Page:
Ingredient List Print Recipe
- 6 ounces guanciale or pancetta, cut into 1/4-inch dice
- 1 pound rigatoni
- 5 large egg yolks
- 1 large egg
- 1 cup freshly grated Pecorino Romano cheese
- 3/4 teaspoon crushed red pepper
When it comes to carbonara, I think the whole food world cooks what’s called the Barbara Lynch style: no cream, pasta water, adding pecorino off the fire in batches, plenty of yolks and so forth. I have been cooking mine that way for a while, and I was surprised that when I spent time in some pretty serious Roman kitchens, they did theirs this way, a near carbon copy (nice pun!) of the Lynch methodology. It’s a simple dish and I asked the chefs about the lack of the cream, the ‘cooking’ of the eggs off the heat and they all insist that this is the way it’s been done for as long as they can remember. One thing I would tell you is that this dish is superb, even without fussy ingredients, but it becomes HEAVENLY with a seriously good cheese, and orange-yolked farm fresh eggs. It will change your life.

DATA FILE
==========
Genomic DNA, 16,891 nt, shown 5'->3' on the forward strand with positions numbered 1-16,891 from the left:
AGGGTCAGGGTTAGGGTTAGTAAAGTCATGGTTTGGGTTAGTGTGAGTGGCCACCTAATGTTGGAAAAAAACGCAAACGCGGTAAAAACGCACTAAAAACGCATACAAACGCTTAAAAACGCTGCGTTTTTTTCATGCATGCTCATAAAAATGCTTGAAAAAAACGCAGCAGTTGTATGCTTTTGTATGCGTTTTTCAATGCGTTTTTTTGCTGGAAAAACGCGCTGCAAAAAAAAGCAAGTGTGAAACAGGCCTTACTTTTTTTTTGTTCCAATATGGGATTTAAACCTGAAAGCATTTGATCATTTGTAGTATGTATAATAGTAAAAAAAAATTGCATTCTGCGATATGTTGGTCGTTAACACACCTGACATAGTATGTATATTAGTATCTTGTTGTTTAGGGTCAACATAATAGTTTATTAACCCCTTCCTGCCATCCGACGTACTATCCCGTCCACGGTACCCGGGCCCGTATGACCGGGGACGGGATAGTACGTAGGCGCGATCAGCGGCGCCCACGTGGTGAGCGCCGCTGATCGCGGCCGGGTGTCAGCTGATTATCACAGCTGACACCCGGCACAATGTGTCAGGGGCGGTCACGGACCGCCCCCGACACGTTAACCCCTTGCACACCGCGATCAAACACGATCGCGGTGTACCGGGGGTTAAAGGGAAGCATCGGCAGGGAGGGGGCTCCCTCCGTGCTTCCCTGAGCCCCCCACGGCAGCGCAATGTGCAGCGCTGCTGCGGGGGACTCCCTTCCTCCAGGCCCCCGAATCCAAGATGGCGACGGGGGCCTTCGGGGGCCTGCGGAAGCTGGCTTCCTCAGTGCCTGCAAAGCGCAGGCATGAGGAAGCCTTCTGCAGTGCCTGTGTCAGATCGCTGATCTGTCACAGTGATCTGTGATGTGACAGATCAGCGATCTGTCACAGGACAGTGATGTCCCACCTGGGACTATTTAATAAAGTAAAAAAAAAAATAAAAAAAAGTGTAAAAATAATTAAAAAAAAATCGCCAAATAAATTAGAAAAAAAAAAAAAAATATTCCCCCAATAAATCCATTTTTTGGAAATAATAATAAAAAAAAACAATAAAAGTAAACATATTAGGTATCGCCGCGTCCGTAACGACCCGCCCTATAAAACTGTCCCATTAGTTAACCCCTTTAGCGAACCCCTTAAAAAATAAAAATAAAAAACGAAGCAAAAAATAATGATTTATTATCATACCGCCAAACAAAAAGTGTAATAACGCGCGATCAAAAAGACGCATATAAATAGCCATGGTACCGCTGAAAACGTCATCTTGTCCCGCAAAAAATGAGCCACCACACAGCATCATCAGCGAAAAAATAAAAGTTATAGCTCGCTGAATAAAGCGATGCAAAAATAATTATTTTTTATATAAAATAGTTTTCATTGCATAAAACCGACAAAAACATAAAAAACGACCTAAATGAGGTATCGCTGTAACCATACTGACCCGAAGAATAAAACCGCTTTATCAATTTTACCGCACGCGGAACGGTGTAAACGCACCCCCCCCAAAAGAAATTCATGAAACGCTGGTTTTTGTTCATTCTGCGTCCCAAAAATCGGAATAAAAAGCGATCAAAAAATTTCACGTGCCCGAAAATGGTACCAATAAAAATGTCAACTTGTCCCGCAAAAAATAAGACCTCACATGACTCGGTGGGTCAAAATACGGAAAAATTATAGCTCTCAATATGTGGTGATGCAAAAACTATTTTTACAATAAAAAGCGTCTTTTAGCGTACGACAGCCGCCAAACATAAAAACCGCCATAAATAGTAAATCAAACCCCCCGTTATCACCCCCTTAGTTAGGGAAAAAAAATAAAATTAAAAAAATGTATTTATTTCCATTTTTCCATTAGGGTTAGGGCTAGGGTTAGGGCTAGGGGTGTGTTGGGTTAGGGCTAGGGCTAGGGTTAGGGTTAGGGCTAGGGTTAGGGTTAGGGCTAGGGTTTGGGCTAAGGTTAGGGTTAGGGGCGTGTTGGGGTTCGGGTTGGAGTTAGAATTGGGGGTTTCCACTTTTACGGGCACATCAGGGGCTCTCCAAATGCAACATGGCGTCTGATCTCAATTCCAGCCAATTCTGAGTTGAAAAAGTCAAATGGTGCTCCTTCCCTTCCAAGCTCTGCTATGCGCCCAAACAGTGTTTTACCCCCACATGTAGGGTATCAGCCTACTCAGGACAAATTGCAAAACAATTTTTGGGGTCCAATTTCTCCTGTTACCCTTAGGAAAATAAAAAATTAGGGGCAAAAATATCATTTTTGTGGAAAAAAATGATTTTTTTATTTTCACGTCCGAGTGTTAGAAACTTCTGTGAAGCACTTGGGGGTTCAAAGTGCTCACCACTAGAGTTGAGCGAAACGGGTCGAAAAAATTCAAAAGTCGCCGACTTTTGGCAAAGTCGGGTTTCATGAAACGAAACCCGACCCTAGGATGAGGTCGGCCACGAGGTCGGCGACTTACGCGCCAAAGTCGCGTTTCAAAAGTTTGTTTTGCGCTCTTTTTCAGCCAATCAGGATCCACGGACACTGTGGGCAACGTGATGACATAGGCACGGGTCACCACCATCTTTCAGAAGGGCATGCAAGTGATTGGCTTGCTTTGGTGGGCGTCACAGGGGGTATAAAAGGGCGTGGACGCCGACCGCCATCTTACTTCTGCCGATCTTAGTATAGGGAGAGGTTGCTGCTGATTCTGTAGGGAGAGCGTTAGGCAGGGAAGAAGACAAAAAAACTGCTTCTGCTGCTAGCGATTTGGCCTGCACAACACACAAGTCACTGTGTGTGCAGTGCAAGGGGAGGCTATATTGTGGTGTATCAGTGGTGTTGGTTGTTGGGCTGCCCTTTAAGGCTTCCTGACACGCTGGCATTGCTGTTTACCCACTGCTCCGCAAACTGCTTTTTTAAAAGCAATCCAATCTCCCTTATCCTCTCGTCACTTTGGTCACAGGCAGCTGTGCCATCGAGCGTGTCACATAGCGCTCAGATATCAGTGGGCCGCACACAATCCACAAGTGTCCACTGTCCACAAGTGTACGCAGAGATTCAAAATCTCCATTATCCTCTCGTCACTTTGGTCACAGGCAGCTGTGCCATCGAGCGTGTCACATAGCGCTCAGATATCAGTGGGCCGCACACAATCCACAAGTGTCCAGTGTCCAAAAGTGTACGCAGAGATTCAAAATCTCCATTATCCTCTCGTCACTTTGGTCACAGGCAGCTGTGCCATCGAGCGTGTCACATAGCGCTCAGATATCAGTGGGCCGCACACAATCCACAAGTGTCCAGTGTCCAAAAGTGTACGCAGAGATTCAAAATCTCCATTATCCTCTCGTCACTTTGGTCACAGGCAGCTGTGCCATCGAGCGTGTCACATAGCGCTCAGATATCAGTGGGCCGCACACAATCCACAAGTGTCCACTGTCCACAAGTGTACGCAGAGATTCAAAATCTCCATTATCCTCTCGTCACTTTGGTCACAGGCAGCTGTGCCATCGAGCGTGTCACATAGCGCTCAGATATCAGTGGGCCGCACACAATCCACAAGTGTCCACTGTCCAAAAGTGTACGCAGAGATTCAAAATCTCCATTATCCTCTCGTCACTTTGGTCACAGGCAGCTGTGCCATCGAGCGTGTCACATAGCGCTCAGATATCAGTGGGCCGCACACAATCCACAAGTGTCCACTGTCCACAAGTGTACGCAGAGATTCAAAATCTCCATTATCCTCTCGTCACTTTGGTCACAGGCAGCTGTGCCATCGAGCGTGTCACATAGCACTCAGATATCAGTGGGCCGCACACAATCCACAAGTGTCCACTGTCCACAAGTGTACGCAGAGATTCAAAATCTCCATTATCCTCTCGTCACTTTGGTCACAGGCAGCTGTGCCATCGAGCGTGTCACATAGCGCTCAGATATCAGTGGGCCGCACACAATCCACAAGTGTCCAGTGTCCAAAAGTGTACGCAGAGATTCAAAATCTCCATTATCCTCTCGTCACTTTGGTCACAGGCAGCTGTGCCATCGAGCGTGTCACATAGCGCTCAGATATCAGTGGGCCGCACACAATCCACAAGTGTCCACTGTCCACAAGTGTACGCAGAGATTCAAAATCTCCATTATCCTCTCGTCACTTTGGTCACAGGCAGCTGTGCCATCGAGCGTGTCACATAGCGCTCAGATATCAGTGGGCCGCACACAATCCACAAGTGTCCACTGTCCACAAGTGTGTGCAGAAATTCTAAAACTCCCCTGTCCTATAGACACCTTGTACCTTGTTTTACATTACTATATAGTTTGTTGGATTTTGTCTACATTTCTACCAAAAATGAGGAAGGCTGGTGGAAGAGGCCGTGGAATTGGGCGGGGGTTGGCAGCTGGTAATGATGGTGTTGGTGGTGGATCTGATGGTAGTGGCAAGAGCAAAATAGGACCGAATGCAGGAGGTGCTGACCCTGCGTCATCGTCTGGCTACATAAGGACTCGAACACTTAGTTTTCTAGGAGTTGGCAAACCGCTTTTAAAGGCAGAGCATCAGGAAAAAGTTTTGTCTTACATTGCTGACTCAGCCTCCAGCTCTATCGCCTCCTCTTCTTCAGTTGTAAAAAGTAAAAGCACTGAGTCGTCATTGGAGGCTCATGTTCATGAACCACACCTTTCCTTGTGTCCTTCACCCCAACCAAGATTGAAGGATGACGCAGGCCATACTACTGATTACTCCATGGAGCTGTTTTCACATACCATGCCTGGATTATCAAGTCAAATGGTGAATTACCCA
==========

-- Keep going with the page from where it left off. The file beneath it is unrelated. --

In a small skillet, cook the guanciale over moderately low heat, stirring occasionally, until the fat is rendered and the meat is tender, about 15 minutes. Let cool slightly.
Meanwhile, in a large pot of salted boiling water, cook the pasta until al dente. Drain, reserving 1 cup of the cooking water.
In a large bowl, whisk the egg yolks and egg with the guanciale and the rendered fat. Add the pasta, 1/4 cup of the reserved pasta water and 2/3 cup of the cheese to the egg mixture and toss until creamy, about 1 minute; add more reserved cooking water if necessary. Add the crushed red pepper and season with salt and pepper. Serve in shallow bowls, sprinkled with the remaining cheese.
Originally published in Andrew Zimmern’s Kitchen Adventures on foodandwine.com.
Photograph by Madeleine Hill.
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